The water was once so clear that you could see the bottom of the Turag canal. Locals would even drink from it.
Now what one would find there is black liquid, and it smells so bad that it is hard even to stand beside it, said Tara Mia, an elderly from Barabari village along the canal.
“We used to catch fish in this canal and also the Chankirtek Beel nearby. But now you won’t even get a frog in this water,” he added.
“Since industries sprang up in the area, the colour of the water changed and our sufferings began,” said the 70-year-old, sitting in a tea stall.
Two more locals -- Shamim Hossain and Masudul Billal -- joined in with their observations.
Sometimes, they said, the stench wafting from the banks of the Turag canal flowing through Shukundirbag village, is suffocating.
“Now we are habituated to this. But if relatives come, they cannot take the stench as well as the mosquitoes -- there are lots of them,” said Shamim, a youth from Hyderabad village.
In a visit to Tongi in Gazipur this month, this correspondent observed that garments washing plants and textile units in Gazipura area and industries located in Bangladesh Small and Cottage Industries Corporation (BSCIC) area are discharging liquid waste into streams, canals and other waterbodies.
The untreated liquid waste from the industries, as well as sewage from Tongi municipality area stream into the Turag river through the canal, also named Turag, affecting people’s lives and livelihoods.
People from Gazipura, Barabari, Kunia, Baghailkur, Shukundi, Nimtali, Ershadnagar, Banamai, Duttapara, Harbait, Baigertek, Hyderabad and Mazukhan are suffering due to this pollution.
Starting from Gazipura village, the canal is bringing polluted water through the Barachak Beel and down to the Turag river near the Majukhan bridge in the Nimtali area. All these villages are located on the banks of the canal.
Many villagers own property but cannot sell, they claim, as the land is surrounded by putrid waterbodies. Villagers who have land in the Chankirtek Beel do not want to cultivate it as their crops get affected by the pollution.
“Every year, I cultivate paddy on my land. But the production has declined so much, I cannot recover expenses most of the time. Initially, the crop was good. But ultimately, there is no paddy on the sheaves,” said Asad Mia, from Haji Bari of Shukundi village, who inherited around two acres of land by the Turag river.
As the land has almost no use for him, Asad wanted to sell it. “But the value of the land has decreased due to this pollution. People offer almost half price,” he said.
According to locals, it all started nearly 20 years ago. Over the years, they have seen several drives on the polluting factories, conducted by the Department of Environment.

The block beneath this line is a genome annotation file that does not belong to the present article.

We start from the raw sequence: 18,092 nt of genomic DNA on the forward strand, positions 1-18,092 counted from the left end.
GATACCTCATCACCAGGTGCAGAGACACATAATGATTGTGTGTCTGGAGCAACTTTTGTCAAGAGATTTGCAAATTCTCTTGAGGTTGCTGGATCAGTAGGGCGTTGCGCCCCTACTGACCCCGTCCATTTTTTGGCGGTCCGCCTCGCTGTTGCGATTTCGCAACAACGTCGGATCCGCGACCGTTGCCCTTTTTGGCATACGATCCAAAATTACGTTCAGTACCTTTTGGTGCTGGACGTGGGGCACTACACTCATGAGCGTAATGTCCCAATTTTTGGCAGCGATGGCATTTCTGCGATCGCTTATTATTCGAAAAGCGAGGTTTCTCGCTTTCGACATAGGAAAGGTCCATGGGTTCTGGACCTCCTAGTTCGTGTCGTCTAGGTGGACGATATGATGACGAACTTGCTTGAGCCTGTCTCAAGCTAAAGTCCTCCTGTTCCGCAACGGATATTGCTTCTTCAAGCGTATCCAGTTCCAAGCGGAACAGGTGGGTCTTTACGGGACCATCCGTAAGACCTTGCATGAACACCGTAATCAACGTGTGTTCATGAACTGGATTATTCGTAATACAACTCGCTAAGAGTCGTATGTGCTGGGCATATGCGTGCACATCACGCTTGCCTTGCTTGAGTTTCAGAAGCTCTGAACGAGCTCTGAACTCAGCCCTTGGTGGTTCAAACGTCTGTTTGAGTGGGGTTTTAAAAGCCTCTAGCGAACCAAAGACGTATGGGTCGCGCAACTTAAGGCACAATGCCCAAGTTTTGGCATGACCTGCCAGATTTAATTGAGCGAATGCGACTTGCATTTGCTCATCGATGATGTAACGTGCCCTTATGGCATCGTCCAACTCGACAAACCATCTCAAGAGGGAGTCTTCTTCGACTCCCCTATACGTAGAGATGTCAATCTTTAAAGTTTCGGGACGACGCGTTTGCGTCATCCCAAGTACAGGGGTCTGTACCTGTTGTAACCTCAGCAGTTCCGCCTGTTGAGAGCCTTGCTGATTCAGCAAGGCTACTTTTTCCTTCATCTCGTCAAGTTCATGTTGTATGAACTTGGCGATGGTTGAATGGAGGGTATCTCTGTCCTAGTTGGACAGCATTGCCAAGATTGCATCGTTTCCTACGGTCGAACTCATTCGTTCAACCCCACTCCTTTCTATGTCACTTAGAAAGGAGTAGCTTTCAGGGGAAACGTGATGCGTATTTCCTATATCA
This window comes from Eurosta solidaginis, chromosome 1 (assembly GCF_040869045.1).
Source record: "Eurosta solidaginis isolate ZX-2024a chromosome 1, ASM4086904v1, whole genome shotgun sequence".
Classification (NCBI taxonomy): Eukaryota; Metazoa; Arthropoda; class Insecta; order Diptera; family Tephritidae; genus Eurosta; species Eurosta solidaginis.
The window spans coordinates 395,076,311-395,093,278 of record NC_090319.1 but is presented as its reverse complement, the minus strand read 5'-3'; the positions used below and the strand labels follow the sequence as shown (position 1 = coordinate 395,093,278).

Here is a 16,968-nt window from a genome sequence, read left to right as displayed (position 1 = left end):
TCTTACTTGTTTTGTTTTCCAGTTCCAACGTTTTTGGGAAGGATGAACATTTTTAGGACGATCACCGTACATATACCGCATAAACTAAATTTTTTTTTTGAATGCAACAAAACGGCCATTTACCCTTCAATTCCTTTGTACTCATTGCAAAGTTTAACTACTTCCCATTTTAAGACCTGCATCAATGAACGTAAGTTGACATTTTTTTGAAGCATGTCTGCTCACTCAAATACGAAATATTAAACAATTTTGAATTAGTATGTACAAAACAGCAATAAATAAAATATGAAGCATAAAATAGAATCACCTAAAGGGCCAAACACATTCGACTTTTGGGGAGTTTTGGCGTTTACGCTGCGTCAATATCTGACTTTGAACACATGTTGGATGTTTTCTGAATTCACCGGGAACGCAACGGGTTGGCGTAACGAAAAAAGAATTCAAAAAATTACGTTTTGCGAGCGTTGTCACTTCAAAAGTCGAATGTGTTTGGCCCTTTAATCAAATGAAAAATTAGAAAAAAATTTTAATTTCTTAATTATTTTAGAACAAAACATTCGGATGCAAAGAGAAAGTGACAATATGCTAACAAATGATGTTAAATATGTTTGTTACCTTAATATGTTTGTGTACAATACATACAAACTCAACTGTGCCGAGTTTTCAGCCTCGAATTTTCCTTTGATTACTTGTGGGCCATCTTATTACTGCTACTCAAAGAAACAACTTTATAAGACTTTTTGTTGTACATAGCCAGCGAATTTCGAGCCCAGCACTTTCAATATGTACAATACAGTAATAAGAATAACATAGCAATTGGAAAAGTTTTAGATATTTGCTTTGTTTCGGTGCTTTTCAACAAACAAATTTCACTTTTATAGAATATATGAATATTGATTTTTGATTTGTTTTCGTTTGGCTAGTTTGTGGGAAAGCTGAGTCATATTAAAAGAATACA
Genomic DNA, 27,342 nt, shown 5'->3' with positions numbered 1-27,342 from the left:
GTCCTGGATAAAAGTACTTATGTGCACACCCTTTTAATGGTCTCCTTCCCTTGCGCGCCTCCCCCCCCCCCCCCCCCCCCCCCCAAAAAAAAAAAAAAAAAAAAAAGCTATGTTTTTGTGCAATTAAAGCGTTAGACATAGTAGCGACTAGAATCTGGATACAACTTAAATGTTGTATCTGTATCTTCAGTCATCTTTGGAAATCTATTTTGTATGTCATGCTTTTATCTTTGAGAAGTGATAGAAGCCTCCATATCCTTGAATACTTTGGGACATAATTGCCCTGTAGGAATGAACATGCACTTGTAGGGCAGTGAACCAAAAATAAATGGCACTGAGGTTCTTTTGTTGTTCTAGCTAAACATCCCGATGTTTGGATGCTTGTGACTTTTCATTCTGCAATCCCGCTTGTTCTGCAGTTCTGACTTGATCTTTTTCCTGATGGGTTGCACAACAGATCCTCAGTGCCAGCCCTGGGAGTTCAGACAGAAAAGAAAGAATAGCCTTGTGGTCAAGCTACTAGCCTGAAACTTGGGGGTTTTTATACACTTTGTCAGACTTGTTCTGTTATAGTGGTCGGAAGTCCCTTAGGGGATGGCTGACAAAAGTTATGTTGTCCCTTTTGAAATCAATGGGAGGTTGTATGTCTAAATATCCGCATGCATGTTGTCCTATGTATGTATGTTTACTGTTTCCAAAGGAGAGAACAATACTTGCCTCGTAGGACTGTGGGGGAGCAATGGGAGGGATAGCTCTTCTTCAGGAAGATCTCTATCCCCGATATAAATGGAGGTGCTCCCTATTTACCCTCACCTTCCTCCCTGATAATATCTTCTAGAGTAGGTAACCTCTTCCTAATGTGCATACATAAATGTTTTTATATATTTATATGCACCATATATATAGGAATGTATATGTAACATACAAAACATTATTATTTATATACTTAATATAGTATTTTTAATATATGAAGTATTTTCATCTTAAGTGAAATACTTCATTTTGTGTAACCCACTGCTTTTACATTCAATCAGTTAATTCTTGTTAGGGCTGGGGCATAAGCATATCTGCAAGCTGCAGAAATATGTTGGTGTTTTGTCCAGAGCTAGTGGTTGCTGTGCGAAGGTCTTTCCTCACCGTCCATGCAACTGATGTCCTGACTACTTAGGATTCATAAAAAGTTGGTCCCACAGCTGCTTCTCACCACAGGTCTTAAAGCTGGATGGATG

But the pollution never stopped.
Contacted, Abdus Salam, assistant director at the Department of Environment’s Gazipur office, said there are around 6,500 industrial units in the district, of which only 490 units discharge liquid waste. And 455 of these have installed effluent treatment plants (ETP).
He added that 12 washing plants in Gazipura area have not installed ETPs yet.
The authorities still have to regularly conduct drives against industrial units who have ETPs, because owners do not want to run these frequently.
“Whenever they get a chance, they discharge untreated waste into the waterbody,” said Abdus Salam.
“It is not possible for us to guard them 24 hours a day. But whenever we get any complaints about pollution, we investigate and conduct drives against those units,” he added.
Rivers and other waterbodies around Dhaka city started getting polluted since the garment manufacturing units started mushrooming in and around it.
Under the Environment Conservation Act, 1995 (amended in 2010), textile dyeing factories are categorised as “red” industries and are legally bound to install and run ETPs.
Prof Mohidus Samad Khan, who teaches at the chemical engineering department of Buet, is currently studying the effects of pollution by textile industries in Dhaka.
His research reveals textile factories use, on average, 120 litres of water to dye and wash a km of fabric (about two pairs of jeans). Many subsequently discharge the effluent into nearby rivers or wetlands without proper treatment.
Though most of the factories have installed ETPs, many of these ETPs are undersized.
“Once they expand their factories after constructing the ETP, they cannot expand the size of the ETP. So, the ETP becomes undersized and it cannot treat the extra volume of waste water,” he said.
When asked about initiatives to stop pollution by readymade garments factories, Rubana Haq, president of Bangladesh Garments Manufacturers and Exporters Association (BGMEA) said most garments manufacturers do not have their own washing plants.
“So, most of these polluters are not garments manufacturers. But these violations have to be stopped. If we get details, names and addresses of the factories and the owners involved, we will take necessary steps,” she said.